There was not the same pressure on results as today’s students are under. However, the Leaving Cert was still quite competitive and stressful. Prior to 1975, Irish was a compulsory pass in the Inter and Leaving Cert, and a failure meant a failure in that whole exam. I always felt that this was quite unfair, as we had many in my class who were excellent at everything and poor at Irish, failed their whole exams. Uniforms and a 5 day week were introduced in 1973. It was the same uniform as now, and was designed by Dr. Tom Sherwood, who was the president of the “Far Side” at the time. He died suddenly a few years after I left, and is buried according to his wishes, in the ground in front of the College Chapel. Whatever about now, the uniforms were not well received in 1973. There was always a strong emphasis on hurling in the 70’s, and to a lesser extent football. I was very fortunate to be in my second year when Peter’s won the All Ireland Hurling Competition in 1972 under the guidance of two great Peter’s characters, Fr Paddy Curtis and Mr Ned Power. One of my fondest memories of my time in Peter’s is being in a convoy of about 12 buses driving the length and breadth of Ireland on that great run towards winning the All Ireland. Bus journeys were also part of that era going to ‘hops’ in FCJ Bunclody, debates in Carlow and Kilkenny and the occasional football match.
In those days, there was always a great day out once a year when all students who had passed all their house exams the year before, were brought by Peters for a day out to the Spring Show in the RDS and usually to a musical show afterwards. The Spring Show is now gone, but if you think of the National Ploughing Championship, you get the idea of what the Spring Show was like. There was also a great sports day every year held in Wexford Park, with prizes of household good that were proudly brought home to parents. In my last year, I fancied my chances of winning a few races, but was gutted to discover that the sports day clashed with the Civil Service entrance exam. The CAO had just started, but we all still signed up for every exam that was going including the Bank entrance exams, the army cadets, Civil Service and the Third Sec in the Department of Foreign Affairs, and the list goes on. We did them all in the hope that something might just work.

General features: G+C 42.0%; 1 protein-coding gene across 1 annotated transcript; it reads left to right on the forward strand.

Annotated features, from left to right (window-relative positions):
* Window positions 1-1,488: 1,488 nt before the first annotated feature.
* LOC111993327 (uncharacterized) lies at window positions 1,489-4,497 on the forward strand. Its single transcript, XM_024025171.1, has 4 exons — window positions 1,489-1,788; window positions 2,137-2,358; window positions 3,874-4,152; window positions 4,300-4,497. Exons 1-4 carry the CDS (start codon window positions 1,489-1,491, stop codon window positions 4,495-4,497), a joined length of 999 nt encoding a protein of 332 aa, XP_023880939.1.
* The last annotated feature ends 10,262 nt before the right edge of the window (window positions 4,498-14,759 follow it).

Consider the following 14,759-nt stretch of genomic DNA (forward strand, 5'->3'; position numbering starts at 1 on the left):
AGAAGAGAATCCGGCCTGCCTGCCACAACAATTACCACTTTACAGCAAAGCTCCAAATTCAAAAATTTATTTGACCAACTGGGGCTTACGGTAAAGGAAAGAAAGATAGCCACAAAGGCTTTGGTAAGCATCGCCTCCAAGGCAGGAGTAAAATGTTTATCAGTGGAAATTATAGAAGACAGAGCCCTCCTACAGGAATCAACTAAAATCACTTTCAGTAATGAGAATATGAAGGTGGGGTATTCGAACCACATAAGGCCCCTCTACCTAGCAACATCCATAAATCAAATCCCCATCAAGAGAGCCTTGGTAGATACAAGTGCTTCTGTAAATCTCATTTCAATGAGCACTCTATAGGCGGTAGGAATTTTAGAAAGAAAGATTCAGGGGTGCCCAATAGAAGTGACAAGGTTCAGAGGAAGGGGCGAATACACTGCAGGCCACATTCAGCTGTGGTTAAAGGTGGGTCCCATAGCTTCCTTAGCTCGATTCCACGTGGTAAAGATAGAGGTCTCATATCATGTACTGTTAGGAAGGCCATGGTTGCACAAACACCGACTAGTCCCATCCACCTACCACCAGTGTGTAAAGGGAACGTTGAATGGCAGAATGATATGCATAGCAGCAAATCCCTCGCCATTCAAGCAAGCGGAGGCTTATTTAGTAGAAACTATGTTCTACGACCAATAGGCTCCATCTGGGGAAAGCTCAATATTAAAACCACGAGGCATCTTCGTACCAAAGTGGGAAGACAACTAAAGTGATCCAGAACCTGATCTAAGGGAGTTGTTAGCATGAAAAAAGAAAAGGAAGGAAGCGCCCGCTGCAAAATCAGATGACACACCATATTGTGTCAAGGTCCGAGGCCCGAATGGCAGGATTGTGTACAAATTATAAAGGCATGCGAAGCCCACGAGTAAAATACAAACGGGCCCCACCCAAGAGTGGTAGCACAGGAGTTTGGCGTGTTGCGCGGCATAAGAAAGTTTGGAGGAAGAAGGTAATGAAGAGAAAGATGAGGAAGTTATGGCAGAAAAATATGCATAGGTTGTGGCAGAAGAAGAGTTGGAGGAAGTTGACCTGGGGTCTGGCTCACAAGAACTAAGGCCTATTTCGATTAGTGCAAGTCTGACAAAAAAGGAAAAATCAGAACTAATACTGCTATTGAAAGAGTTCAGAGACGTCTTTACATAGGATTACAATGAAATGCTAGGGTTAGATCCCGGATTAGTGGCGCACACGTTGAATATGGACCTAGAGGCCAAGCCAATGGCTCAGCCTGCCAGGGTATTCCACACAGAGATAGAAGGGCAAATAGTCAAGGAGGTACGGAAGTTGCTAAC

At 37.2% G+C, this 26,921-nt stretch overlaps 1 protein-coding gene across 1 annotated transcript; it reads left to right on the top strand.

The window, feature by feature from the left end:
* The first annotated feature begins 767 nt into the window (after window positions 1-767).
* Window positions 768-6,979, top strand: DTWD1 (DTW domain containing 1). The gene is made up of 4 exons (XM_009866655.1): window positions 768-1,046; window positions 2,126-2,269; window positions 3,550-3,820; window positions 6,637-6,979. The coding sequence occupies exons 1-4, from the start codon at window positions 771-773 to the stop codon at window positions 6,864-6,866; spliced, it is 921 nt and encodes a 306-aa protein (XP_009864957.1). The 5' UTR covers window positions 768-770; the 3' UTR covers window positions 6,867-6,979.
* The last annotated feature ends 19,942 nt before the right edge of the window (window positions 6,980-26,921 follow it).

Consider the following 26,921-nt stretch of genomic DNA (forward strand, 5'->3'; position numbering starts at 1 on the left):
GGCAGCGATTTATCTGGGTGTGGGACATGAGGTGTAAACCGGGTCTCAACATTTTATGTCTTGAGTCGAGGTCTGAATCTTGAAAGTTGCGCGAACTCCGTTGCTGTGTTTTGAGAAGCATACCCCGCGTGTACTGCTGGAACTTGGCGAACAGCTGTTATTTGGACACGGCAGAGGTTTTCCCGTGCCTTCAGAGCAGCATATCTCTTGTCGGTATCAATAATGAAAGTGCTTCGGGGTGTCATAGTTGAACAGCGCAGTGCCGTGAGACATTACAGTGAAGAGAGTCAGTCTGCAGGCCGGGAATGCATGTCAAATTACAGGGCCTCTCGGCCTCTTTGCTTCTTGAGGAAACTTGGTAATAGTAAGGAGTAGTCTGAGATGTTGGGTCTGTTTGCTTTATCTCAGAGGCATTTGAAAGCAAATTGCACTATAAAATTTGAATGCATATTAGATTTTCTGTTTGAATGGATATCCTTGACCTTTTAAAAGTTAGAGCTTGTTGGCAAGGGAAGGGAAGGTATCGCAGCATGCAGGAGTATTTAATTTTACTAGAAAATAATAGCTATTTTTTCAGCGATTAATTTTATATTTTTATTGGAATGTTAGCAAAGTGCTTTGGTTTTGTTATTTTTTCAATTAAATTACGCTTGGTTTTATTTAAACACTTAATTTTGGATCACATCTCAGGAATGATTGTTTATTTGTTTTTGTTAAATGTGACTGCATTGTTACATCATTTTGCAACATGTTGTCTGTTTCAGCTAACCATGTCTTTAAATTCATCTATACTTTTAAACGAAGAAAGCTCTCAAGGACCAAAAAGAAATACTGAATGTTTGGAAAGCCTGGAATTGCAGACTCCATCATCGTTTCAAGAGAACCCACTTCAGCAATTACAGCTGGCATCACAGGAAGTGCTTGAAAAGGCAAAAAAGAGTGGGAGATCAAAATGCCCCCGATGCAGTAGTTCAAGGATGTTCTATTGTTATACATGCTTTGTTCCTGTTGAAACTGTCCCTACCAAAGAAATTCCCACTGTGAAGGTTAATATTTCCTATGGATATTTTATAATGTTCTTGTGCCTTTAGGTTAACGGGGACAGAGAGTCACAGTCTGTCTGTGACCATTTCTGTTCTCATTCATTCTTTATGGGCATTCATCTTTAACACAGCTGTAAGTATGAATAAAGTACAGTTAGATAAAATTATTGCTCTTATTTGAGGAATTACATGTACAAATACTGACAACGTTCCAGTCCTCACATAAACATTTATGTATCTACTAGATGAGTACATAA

The priests and teachers worked with very limited resources and with large groups of classes. I now realise how difficult it must have been to teach us as there were some who were interested in studying and some who were not. There were many priests and teachers who went beyond the call of duty in ensuring that we got the best opportunity that was available to us all. From my viewpoint, Emmet Cullen got me interested in cross country running and drove us to many events all over the country in his free time at weekends while we represented Peter’s. We won quite a few regional races, and didn’t disgrace ourselves in national races. This started a lifelong interested for me in sport. My only link from the past school days with the present set up is Phil O Sullivan, who tried in his free time to get a rugby team going. This proved impossible with the GAA teams getting first call on the best players. Jim Golden was always great at helping us find our way in the outside world with his organising of “Hops” with girl’s schools. Jim also organised the Grad ball each year, and as a result of this, one of his more difficult tasks was to develop our dancing skills in preparation for the ball. There were many other teachers who also went out of their way to help us and did their best to make our school days better. It must have been hard and frustrating at times when you compare the resources available to today’s students.